Lisa Barrington
Last updated: 10 December, 2012

Bahrain’s Market 338: social hub and cradle for the design industry

“It is also a great place simply to hang out, a refreshing change in a country dominated by shopping mall culture.”

As restaurant goers in Manama’s chic Adliya district wander back to their cars this week they will come across glass bottles, car tyres and damaged road signs. In other parts of Bahrain this would cause many to turn around, but here in Block 338 these objects are public art and they lure people on towards Market 338, a temporary outdoor venue of art and commerce which is proving to be a cradle for Bahrain’s design industry.

Now in its third year, the market has brought the traditional souq concept up to date and is a platform for fledgling designers to market their wares direct to the public in a bid to boost Bahrain’s design culture and creative economy.

It is also a great place simply to hang out, a refreshing change in a country dominated by shopping mall culture.

Organised by Al Riwaq Art Space, a non-profit space that promotes creativity and public engagement with art, Market 338 has evolved over three years from a few simple booths to a daily offering of 20 stalls that will showcase 40 Bahraini, regional and international designers over a three week period. Live music, talks, workshops and public art from recycled materials are also on offer.

The entrepreneurial concept appears to be working and a number of now successful brands have cut their teeth in the Market 338 stalls. In fact, explained artistic director and architect Sarah Kanoo, “a lot of them actually started branding and everything for this event,” showing the initiative’s entrepreneurial potential.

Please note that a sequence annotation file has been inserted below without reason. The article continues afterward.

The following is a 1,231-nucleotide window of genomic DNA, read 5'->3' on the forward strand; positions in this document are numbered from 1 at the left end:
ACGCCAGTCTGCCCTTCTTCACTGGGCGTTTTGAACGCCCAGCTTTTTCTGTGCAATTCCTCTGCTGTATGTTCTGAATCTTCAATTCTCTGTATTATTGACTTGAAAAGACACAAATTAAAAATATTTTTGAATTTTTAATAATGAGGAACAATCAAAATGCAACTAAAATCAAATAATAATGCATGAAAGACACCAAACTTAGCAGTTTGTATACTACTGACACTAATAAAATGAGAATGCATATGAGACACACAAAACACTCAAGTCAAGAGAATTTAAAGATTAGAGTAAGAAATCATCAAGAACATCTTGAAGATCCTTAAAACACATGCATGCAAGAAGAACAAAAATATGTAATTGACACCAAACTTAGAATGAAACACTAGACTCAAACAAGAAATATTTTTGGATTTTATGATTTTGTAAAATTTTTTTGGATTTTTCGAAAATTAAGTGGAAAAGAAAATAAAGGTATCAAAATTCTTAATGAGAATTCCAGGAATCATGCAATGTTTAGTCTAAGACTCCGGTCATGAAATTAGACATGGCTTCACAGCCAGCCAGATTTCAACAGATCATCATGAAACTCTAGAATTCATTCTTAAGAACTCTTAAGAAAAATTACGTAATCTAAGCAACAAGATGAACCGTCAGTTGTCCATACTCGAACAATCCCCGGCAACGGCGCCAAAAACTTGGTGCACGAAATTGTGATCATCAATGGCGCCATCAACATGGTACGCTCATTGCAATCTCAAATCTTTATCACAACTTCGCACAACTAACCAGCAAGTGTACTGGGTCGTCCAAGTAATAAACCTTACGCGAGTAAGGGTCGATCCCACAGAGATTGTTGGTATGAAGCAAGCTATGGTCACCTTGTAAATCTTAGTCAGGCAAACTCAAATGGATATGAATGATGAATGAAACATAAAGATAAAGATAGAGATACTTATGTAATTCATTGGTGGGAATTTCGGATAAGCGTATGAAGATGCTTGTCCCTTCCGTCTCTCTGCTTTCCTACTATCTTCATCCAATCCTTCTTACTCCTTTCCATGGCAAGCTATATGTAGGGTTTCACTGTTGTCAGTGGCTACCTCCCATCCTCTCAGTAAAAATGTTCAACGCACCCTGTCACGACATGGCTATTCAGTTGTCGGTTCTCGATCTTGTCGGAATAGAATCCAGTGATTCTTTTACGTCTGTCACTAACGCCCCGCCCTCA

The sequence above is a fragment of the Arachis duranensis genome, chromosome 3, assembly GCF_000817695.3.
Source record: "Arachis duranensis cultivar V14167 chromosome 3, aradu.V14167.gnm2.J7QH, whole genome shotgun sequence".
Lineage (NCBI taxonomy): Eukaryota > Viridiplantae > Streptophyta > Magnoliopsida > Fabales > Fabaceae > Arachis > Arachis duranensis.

Market 338 successes such as DayN’age and Haraka are great news for the designers and good news for Bahrain, a country always looking to diversify.

“I think in Bahrain there is this attitude of importing art, design, music etc. So we are trying to do the opposite, to bring it from within, to excite people and have them design. We have a lot of creative people in Bahrain but they just never feel motivated enough to do it, they never get the chance or the platform to show themselves,” said Kanoo.

The lack of sustainable infrastructure for designers presents problems.

“For example, if you are a clothing designer and you get picked up by a label in New York, you might never come back to Bahrain. They just don’t stay connected. So I think this is an opportunity to create opportunities to stay and be a designer in Bahrain,” said Kelly Hubert, Al Riwaq’s Communications Coordinator.

Looking at the sleek white walls of Al Riwaq in the neat, pedestrianised haven of Block 338, and reading their promotional literature that talks of “creating a Bahraini design identity” with Bahrain Economic Development Board and British Council sponsor logos on prompts the question of whether a genuine and sustainable creative community can be ‘created’ through such hothousing.

Although Al Riwaq does aim to promote creativity in the region and act as a hub for artists, musicians and designers, the processes at work around Al Riwaq appear to be more organic than may initially seem.

“I think each project takes its course and something comes out of it,” said Kanoo. “We see how the public responds to us and we build on it. We don’t know where we are going but we know we want to serve the public. We want to be engaged, we want to excite people so it just goes with the flow.”

“People come up to us saying ‘actually I have a cool idea, actually let’s do this’.”

Getting people engaged is what leads to Market 338’s popular mix of art with industry. “You need to get people excited even if it is not within the stalls,” explained Kanoo. “When the market is closed people can still walk around and enjoy the area because of all the public art.”

“I’m surprised at the amount of people that have been interacting with the seating,” she added.

The souq may be for new designers “but we also do not want to just be really modern and forget our old souqs because our old souqs are beautiful as well.”

A number of vendors commented on the usefulness of getting to meet customers face to face in a business world where start-ups exist mainly in cyberspace. Social media and internet retailing has its advantages, but it seems there is no substitute for old fashioned face-to-face interaction.

Market 338 runs from 29 November to 15 December 2012.